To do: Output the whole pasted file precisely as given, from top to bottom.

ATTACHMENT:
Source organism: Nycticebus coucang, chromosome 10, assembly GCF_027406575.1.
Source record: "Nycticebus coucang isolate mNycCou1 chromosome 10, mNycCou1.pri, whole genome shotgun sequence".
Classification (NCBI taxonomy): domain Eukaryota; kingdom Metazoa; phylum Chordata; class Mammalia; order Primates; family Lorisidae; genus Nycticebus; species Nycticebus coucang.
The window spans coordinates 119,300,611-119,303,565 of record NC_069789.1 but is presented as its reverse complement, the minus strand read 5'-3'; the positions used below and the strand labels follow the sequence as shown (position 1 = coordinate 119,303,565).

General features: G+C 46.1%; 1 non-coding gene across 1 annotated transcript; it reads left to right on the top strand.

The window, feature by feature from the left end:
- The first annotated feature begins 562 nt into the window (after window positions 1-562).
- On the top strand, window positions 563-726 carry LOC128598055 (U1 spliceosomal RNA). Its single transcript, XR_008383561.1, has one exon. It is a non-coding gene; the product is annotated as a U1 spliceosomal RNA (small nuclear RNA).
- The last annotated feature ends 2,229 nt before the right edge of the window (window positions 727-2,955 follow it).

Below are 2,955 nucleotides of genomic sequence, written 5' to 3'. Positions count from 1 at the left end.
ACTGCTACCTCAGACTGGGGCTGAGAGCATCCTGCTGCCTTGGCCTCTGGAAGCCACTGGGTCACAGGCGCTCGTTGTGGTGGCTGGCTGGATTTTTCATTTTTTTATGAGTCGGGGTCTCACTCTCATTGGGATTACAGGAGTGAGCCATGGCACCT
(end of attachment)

Source organism: Nycticebus coucang, chromosome 10, assembly GCF_027406575.1.
Source record: "Nycticebus coucang isolate mNycCou1 chromosome 10, mNycCou1.pri, whole genome shotgun sequence".
Classification (NCBI taxonomy): domain Eukaryota; kingdom Metazoa; phylum Chordata; class Mammalia; order Primates; family Lorisidae; genus Nycticebus; species Nycticebus coucang.
The window spans coordinates 119,300,611-119,303,565 of record NC_069789.1 but is presented as its reverse complement, the minus strand read 5'-3'; the positions used below and the strand labels follow the sequence as shown (position 1 = coordinate 119,303,565).

General features: G+C 46.1%; 1 non-coding gene across 1 annotated transcript; it reads left to right on the top strand.

The window, feature by feature from the left end:
- The first annotated feature begins 562 nt into the window (after window positions 1-562).
- On the top strand, window positions 563-726 carry LOC128598055 (U1 spliceosomal RNA). Its single transcript, XR_008383561.1, has one exon. It is a non-coding gene; the product is annotated as a U1 spliceosomal RNA (small nuclear RNA).
- The last annotated feature ends 2,229 nt before the right edge of the window (window positions 727-2,955 follow it).

Below are 2,955 nucleotides of genomic sequence, written 5' to 3'. Positions count from 1 at the left end.
ACTGCTACCTCAGACTGGGGCTGAGAGCATCCTGCTGCCTTGGCCTCTGGAAGCCACTGGGTCACAGGCGCTCGTTGTGGTGGCTGGCTGGATTTTTCATTTTTTTATGAGTCGGGGTCTCACTCTCATTGGGATTACAGGAGTGAGCCATGGCACCT